Public Health & Recreation

Sakonnet Point Club Denies Pollution Accusations


Three locations in Little Compton’s Sakonnet Harbor were tested weekly in 2019 from March through August. (PEER)

LITTLE COMPTON, R.I. — The Sakonnet Point Club denies speculation that it’s the source of sewage in Sakonnet Harbor.

“The Sakonnet Point Club has been and continues to be in full compliance with all state and federal laws and regulations,” club president Scott Morrison said. “Our permits include extensive monitoring and reporting obligations.”

An Oct. 27 complaint by Maryland-based Public Employees for Environmental Responsibility (PEER) asked the Environmental Protection Agency (EPA) to initiate enforcement action against the waterfront club or other entities that may be polluting the harbor.

Morrison said the accusation against the Sakonnet Point Club lacks merit.

“The allegations contained in PEER’s complaint to the EPA have been investigated multiple times by the Rhode Island Department of Environmental Management and have been found to be baseless,” he said.

The EPA office in Boston is aware of PEER’s claims that water quality in Sakonnet Harbor has been compromised and is working with the Department of Environmental Management (DEM) to determine if any action is necessary.

“EPA takes allegations such as this seriously,” EPA New England regional office spokesperson Dave Deegan said.

DEM contends that six months of sampling data from 2019 provided by PEER wasn’t conclusive. The state agency said that the presence of the bacteria enterococci could have come from animals.

“Despite complaints made to DEM and the Rhode Island Department of Health about alleged illicit discharges of sewage from the Sakonnet Point Club to Sakonnet Harbor, the data provided to DEM did not show a violation of water quality criteria,” DEM spokesperson Michael Healey said. “To date, DEM and the Department of Health have found no evidence of sewage discharges into this waterbody.”

Healey noted the the Sakonnet Point Club makes discharges into the harbor from a reverse osmosis treatment system that removes salt from the club’s drinking water wells.

“And there has been no evidence of sewage in this discharge,” he said.

In 2009, the Sakonnet Point Club was assessed a $33,750 penalty for failing to properly install a discharge pipe that released water from the club’s water treatment system into the harbor. DEM’s investigation was prompted by a PEER complaint about the system’s submerged outflow pipe.

DEM inspected the Sakonnet Point Club in 2012 and 2018 and didn’t find any unauthorized discharges of sewage. No discharges were found during inspections at Sakonnet Marina and Acme Sanitary Service in 2019.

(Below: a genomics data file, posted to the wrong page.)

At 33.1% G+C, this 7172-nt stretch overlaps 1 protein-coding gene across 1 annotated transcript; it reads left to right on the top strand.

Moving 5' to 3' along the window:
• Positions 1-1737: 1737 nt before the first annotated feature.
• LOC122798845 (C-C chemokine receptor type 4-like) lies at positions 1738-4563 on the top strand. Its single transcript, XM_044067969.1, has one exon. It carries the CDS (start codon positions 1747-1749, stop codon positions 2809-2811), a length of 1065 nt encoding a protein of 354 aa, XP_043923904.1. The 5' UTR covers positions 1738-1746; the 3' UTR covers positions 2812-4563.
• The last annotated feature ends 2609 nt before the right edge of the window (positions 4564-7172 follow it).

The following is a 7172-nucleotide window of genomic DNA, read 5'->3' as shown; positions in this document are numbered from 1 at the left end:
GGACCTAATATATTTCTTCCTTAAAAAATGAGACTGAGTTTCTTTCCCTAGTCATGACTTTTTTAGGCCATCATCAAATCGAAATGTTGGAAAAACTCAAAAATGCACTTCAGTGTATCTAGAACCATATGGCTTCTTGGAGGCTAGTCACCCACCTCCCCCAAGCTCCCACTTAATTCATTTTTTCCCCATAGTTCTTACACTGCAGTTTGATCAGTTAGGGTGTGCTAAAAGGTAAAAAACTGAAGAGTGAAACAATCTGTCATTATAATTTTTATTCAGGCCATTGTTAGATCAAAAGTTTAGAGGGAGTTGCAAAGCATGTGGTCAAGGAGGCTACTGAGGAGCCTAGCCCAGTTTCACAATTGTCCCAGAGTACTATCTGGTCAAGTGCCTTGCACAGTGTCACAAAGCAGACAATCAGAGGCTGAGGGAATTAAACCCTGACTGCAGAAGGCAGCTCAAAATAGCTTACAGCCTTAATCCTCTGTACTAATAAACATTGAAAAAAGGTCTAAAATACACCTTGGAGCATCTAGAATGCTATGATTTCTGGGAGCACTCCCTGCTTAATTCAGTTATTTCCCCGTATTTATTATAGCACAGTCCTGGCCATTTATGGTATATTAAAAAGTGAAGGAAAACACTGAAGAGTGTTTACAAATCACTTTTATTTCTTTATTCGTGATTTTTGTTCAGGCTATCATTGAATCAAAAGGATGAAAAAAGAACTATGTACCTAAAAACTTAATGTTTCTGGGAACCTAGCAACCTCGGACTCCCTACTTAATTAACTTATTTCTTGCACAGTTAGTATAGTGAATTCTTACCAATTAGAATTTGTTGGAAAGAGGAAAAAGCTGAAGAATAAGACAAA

Kyla Bennett, director of PEER’s New England office in North Easton, Mass., said DEM’s testing of possible sources of sewage in the harbor is inadequate.

“Testing four times in seven years does not give me confidence that they are catching what’s happening,” she said.  

The 2019 report submitted by PEER found the bacteria enterococci in the harbor during weekly tests from March through August. Enterococci indicates the presence of fecal matter from mammals and birds. Possible sources, according to PEER, are sewage discharged from boats, including large offshore fishing vessels, unauthorized discharges from the Sakonnet Point Club, or another onshore entity.

PEER advocates for past and present public employees who have environmental complaints against government agencies. In this instance, PEER claims DEM appeared to make no effort to monitor or sample the harbor as part of its shellfish monitoring program. DEM, however, does sample the harbor six times a year between March and November. The state beach testing program only covers licensed beaches and there are no licensed beaches in the harbor.

PEER noted that club abutters have complained to DEM about strong sewage odors emanating from the area, septic alarms going off, and unusual pipe work taking place in the vicinity of wells and the desalination discharge pipe. The report also mentions the appearance of sewage clouds near the club’s sealed pipe.

The harbor is classified by the state as SA fish and wildlife habitat that allows for shellfish harvesting and recreational activities. Boaters aren’t allowed to discharge sewage into the harbor and must receive an inspection decal verifying compliance with the rule.

Last month’s PEER complaint accuses DEM of ignoring the violations and asks the EPA to take over DEM’s inspection and enforcement powers authorized by the federal Clean Water Act.

“DEM has dragged its heels and refused to investigate complaints from concerned citizens, ultimately allowing violations of substantial gravity to go entirely unpenalized,” according the six-page complaint. “Clearly, in this case the DEM cannot be viewed as meeting its delegated mandate to provide a credible deterrent against violations of federal environmental laws.”

Witnesses who have seen, heard, and smelled the discharge of sewage are afraid to come forward for fear of retribution, according to PEER. But, the organization said, if EPA conducts an investigation the witnesses will speak with federal officials.

The waste “is not miraculously appearing from nowhere,” Bennett said. “It’s either boats or business discharging onshore. All we know is something is contaminating that harbor and it should not be too hard to figure out where it’s coming from.”

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